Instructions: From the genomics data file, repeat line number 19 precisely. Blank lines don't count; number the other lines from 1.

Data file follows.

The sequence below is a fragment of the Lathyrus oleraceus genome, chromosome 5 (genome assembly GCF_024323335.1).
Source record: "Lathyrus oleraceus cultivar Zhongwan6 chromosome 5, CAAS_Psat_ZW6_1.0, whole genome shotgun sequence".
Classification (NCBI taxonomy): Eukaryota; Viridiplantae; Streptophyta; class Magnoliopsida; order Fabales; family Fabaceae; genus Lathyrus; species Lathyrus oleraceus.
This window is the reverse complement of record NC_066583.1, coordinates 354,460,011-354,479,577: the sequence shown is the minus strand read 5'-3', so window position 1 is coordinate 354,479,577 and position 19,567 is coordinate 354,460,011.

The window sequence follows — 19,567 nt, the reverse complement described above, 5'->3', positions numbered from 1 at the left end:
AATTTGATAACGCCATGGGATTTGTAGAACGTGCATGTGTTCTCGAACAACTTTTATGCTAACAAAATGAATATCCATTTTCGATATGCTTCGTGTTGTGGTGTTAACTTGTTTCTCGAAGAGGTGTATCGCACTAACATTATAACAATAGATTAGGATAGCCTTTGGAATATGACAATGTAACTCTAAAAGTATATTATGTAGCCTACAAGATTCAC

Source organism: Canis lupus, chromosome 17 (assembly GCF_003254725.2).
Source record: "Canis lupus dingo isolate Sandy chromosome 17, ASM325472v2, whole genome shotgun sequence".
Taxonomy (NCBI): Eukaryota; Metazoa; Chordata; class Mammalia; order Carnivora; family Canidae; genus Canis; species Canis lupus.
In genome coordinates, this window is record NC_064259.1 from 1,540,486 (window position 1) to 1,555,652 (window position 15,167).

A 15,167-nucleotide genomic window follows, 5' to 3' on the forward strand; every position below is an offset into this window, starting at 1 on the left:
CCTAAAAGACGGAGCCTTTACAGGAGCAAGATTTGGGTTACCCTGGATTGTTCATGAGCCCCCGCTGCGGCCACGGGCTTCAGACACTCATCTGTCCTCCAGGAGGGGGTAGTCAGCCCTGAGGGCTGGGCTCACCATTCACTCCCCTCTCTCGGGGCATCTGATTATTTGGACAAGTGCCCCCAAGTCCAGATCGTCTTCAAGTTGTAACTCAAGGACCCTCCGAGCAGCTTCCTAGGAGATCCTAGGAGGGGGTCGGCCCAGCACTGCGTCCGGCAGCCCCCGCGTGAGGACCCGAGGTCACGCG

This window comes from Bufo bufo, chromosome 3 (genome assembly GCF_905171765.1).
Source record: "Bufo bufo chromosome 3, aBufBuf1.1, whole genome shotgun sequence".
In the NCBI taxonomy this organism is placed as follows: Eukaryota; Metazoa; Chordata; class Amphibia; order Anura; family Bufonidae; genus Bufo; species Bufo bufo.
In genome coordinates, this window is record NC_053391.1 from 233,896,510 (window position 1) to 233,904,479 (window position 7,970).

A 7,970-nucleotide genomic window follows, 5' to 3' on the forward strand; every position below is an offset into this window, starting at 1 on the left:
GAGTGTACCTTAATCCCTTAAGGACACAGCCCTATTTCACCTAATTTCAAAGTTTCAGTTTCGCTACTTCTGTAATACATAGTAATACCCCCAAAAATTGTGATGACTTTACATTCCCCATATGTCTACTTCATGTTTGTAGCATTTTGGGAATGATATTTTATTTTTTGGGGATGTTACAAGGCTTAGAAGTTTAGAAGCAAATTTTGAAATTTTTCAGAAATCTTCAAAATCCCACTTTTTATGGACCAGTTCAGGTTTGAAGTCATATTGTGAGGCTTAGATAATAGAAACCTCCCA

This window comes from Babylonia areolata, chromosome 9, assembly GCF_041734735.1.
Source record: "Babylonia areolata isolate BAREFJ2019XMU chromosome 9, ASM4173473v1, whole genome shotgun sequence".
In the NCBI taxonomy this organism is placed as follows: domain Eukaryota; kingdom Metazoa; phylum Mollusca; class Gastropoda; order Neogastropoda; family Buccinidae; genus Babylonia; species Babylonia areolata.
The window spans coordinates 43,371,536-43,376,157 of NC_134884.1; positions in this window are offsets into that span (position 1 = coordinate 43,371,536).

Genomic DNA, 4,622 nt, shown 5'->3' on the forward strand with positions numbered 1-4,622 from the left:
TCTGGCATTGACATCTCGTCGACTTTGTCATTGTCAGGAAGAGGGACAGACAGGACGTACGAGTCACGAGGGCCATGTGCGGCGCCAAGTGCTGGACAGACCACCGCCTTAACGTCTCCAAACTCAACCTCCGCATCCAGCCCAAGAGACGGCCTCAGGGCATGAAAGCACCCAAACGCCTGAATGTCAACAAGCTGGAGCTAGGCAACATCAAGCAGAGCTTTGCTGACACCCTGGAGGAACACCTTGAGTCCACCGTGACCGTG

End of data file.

This window comes from Babylonia areolata, chromosome 9, assembly GCF_041734735.1.